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The following is a staff writer post from MikeS.  He is a married father of 2.  So, with the cat, he ranks number 5 in the house.  He loves numbers and helping people. Please leave any questions or comments below for either Mike or Crystal.

There is one number that I am diligent about tracking at year-end, my net worth. I use it as my scorecard to see how I did financially during the previous year – here's mine for 2014.

My History

As I have said before, I was in a pretty deep financial hole.  I am not sure exactly how deep it was, but my net worth was probably in the negative $30K range.  This past year was not my best year in terms of dollar or percentage increase, but it was solid.  My net worth increased about 22% over last year and about $23K overall.  I am pretty happy with that increase.  I’ll discuss where the biggest changes occurred and where I think I might end this year.

Yay 401k!

The biggest change, by far, was in my 401k. That represented almost all of the gains in my net worth.  Between my contributions, my company’s contributions and market gains, my account was up $20K for the year.  I contributed just over $8K for the year.  That was 7% of my gross earnings, with 6% going to a traditional 401K and 1% going to a Roth 401k.  My company contributed just over $9K.  There is a matching contribution, dollar for dollar, up to 6% and then a flat 2% contribution.  The 2% contribution is in lieu of a pension plan.  The remaining amount came from market gains.  I managed to earn just over $3K having my 401k invested in the stock market.  I have a relatively aggressive allocation, with about 90% invested in a few stock funds and about 10% invested in a bond fund.  Since I probably have about 30 years before I retire, I feel this is appropriate.  According to my statement, my return for the year was an even 7%.  Naturally, I would prefer more, but I will take 7%.

Debt Reduction

The next change was debt reduction. I did not take on any additional debt during the year, I just paid down my existing loans.  Between my mortgage and car loan, I reduced my obligations almost $10K.  I did not prepay either loan.  I plan on adjusting that philosophy if I am able to refinance my mortgage and eliminate the private mortgage insurance.  In that case, I will add an additional $200 or so every month to reduce the mortgage, as well as using a portion of my bonus to pay down the mortgage.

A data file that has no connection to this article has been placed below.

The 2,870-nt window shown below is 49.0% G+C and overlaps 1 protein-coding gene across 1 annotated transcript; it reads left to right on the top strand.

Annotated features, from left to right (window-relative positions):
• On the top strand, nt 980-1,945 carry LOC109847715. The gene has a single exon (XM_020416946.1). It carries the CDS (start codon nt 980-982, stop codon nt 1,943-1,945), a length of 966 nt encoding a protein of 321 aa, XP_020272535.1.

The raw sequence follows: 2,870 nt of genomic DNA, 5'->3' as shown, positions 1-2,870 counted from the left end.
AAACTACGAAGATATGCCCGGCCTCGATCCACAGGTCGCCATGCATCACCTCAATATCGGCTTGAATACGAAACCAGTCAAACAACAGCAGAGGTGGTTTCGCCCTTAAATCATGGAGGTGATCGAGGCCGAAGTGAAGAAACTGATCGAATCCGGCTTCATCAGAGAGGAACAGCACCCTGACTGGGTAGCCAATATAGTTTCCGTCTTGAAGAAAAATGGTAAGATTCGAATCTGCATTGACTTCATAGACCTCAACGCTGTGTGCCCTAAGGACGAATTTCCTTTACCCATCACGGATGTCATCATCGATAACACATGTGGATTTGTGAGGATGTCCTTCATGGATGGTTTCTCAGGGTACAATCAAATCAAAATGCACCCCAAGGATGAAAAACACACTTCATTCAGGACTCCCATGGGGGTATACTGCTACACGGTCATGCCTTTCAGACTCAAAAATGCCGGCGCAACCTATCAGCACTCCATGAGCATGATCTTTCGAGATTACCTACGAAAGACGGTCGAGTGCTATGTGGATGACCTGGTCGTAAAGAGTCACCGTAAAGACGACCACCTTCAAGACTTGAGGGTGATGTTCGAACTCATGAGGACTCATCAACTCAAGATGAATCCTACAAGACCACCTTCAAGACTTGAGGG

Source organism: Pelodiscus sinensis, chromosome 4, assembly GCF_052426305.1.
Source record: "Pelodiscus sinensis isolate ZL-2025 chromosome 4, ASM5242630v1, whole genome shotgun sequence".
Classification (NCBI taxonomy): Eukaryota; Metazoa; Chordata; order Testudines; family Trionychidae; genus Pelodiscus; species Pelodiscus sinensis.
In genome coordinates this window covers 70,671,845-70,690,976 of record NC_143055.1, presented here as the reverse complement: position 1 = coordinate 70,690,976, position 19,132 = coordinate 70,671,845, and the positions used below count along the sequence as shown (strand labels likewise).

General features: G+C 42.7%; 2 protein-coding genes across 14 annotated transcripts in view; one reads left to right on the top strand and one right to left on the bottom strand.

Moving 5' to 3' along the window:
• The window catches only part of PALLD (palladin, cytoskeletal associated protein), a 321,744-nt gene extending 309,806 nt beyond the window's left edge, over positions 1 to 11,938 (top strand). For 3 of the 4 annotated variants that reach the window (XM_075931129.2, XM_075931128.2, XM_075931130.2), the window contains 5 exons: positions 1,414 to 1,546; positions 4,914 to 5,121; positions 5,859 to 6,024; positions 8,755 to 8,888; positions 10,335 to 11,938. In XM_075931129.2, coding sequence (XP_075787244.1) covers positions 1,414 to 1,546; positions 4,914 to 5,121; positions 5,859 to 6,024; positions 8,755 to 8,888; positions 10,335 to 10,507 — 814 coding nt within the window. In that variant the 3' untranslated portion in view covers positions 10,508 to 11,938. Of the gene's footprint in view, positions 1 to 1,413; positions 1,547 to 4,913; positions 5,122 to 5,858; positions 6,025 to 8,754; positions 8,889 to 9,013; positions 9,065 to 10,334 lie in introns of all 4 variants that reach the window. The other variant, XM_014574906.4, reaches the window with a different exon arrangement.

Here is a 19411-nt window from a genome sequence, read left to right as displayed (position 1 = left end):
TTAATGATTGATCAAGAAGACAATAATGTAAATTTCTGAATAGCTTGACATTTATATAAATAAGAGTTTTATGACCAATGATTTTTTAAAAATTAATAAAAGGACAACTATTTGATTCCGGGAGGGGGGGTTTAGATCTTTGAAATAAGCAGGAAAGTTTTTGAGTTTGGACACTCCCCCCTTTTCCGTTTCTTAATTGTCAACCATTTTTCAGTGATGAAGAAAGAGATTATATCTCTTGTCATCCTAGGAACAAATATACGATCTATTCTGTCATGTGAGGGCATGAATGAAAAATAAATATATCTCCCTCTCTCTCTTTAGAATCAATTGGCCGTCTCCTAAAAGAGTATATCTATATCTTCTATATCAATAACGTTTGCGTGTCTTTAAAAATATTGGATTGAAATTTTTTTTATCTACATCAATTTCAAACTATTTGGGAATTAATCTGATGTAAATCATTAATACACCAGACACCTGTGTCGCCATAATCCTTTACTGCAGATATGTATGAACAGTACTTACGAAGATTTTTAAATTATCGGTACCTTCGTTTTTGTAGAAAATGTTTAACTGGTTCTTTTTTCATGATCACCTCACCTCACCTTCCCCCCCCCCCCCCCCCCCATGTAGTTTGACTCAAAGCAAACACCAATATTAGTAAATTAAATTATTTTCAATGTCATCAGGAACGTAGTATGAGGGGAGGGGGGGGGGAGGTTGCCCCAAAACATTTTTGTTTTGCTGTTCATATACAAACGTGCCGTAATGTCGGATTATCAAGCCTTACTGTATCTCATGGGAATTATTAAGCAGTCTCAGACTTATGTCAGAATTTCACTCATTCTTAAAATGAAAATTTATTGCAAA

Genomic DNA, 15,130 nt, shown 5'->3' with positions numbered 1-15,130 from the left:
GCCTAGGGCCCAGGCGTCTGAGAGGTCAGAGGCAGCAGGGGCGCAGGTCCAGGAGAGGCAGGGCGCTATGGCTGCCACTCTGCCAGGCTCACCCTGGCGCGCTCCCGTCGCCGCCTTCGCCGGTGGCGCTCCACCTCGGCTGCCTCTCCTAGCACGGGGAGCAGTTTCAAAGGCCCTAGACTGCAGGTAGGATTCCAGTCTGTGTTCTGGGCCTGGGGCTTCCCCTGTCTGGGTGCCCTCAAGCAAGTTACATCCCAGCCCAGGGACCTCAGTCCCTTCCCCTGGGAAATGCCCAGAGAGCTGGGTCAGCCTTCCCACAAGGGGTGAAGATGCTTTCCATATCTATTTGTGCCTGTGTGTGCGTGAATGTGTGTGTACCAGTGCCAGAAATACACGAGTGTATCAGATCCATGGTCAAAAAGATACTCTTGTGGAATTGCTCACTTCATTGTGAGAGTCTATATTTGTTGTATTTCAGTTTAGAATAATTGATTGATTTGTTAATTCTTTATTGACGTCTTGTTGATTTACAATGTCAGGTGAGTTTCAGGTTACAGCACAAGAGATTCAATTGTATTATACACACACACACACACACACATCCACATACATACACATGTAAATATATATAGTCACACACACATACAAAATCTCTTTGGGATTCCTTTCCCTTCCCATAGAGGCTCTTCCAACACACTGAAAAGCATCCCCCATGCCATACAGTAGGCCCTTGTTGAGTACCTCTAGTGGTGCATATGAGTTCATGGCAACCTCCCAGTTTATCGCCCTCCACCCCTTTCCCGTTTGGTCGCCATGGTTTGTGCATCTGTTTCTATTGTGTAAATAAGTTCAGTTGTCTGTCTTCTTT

The final change was actually a reduction in my assets that offset some of the gains I had in the 401k and debt reduction. A good portion of the savings reduction was due to planned purchases.  We had budgeted and saved for a snow blower, which we purchased early last year.  I also took advantage and pre-bought my heating oil.  The combination of the two lowered my savings amount by over $4K.  The other thing that lowered my assets was the depreciation of my two cars.  My wife’s car is a 2012 and mine is a 2001.  I checked on what the values would be for the cars given the current mileage of each.


I obviously can’t forecast what the stock market will do this year, but I can control how much money I save and how much of my debt I payoff. My 401k contributions will remain the same in 2015.  I will contribute 7% of my salary and the company will contribute 8%.  That will mean at least another $14K going into the 401k.  If I am lucky enough to get a raise or a bonus, that number will only go up.

I also plan on continuing my savings in my Vanguard brokerage account.  I am setting aside $85 a month or about $1,000 for the year.  I’m comfortable with that number right now.  If the raise happens to be a significant one, I would likely increase that amount.  The car loan will be reduced on the normal schedule, which means a principal reduction of about $3,600.  If my mortgage refinance is successful, my plan is to use some of the savings from the reduce payment towards the mortgage.  I have estimated that I might be able to reduce the principal by about $8,400.  All in, it looks like I should be able to increase my net worth by about $20,000.  Some of my gains will be offset by the depreciation on the cars, but I also hope to see some market gains as well.  Fingers are crossed.

How was your year-end financial check?